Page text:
An insidious and common kind of speech pathology is having more in your imagination than you are allowed to say.
What prevents you from speaking may be cultural. Or it may be a lack of skill, which in this case is almost certainly due to being in a culture that does not train its members to do this.
I would hypothesize that a person’s degree of emotional/psychological suffering scales very closely to the degree that they are not able to speak about what is in their imagination.
Some people kill their imaginations to save themselves the trouble of feeling bad. This is what alcohol addiction, and some other drugs, can accomplish. This is also what is accomplished by becoming subservient to the conventions of a culture that proscribes or inhibits speech that might free its members from the suffering described above.
As far as I can tell, there is no large or major culture anywhere in the world that allows its members speech to match their imaginations.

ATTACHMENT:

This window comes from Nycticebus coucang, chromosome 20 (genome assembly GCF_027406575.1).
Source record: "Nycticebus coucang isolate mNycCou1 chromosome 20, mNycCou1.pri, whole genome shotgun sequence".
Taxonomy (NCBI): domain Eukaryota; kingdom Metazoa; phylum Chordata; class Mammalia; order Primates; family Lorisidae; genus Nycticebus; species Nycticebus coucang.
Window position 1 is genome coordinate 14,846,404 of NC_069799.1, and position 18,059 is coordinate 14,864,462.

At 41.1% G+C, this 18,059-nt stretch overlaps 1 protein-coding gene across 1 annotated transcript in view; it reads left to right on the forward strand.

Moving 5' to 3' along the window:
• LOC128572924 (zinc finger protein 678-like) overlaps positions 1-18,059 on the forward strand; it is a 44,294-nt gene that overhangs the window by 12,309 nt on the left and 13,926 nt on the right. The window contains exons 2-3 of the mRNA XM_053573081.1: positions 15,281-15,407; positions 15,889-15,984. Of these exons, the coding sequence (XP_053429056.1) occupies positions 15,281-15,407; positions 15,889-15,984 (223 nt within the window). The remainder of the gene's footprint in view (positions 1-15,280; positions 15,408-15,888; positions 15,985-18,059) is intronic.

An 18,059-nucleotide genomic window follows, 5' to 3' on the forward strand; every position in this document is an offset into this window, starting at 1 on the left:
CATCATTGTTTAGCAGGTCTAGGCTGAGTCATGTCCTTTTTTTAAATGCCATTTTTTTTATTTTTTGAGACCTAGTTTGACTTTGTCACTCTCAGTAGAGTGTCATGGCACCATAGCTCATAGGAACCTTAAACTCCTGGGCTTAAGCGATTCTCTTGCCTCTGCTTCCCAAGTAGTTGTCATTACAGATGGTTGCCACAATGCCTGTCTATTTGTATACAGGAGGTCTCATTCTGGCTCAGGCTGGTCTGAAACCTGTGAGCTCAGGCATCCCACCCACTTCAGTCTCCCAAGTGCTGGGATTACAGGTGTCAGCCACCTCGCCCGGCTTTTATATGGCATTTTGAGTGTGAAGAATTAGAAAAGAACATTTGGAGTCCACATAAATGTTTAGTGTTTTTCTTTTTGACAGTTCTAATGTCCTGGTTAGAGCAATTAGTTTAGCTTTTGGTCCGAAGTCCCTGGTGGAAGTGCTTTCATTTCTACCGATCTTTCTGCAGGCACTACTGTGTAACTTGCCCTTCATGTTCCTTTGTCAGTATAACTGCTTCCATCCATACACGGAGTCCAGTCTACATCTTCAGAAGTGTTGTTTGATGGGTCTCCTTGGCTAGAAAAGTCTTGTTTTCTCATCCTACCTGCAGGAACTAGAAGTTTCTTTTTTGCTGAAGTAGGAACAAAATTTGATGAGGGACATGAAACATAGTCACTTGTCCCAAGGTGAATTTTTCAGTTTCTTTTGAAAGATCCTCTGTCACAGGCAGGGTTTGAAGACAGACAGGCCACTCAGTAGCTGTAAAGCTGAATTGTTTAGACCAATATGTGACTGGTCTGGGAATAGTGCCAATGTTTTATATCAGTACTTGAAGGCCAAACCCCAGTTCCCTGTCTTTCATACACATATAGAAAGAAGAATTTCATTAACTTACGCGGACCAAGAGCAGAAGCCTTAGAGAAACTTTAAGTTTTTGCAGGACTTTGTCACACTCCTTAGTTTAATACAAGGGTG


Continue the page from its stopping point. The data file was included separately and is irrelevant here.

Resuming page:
Imaginative speech in art is mostly OK in most cultures. But interpersonal imaginings are not.
If you imagine anyone in any way, especially in a way that is painful to you, but you cannot speak about it to them, you have this speech pathology, or your culture does. If the person you are imagining is just an acquaintance or conventional friend, this does not matter too much, though it is not an ideal situation.
If the person you are imagining is your primary interlocutor, you have a serious speech pathology.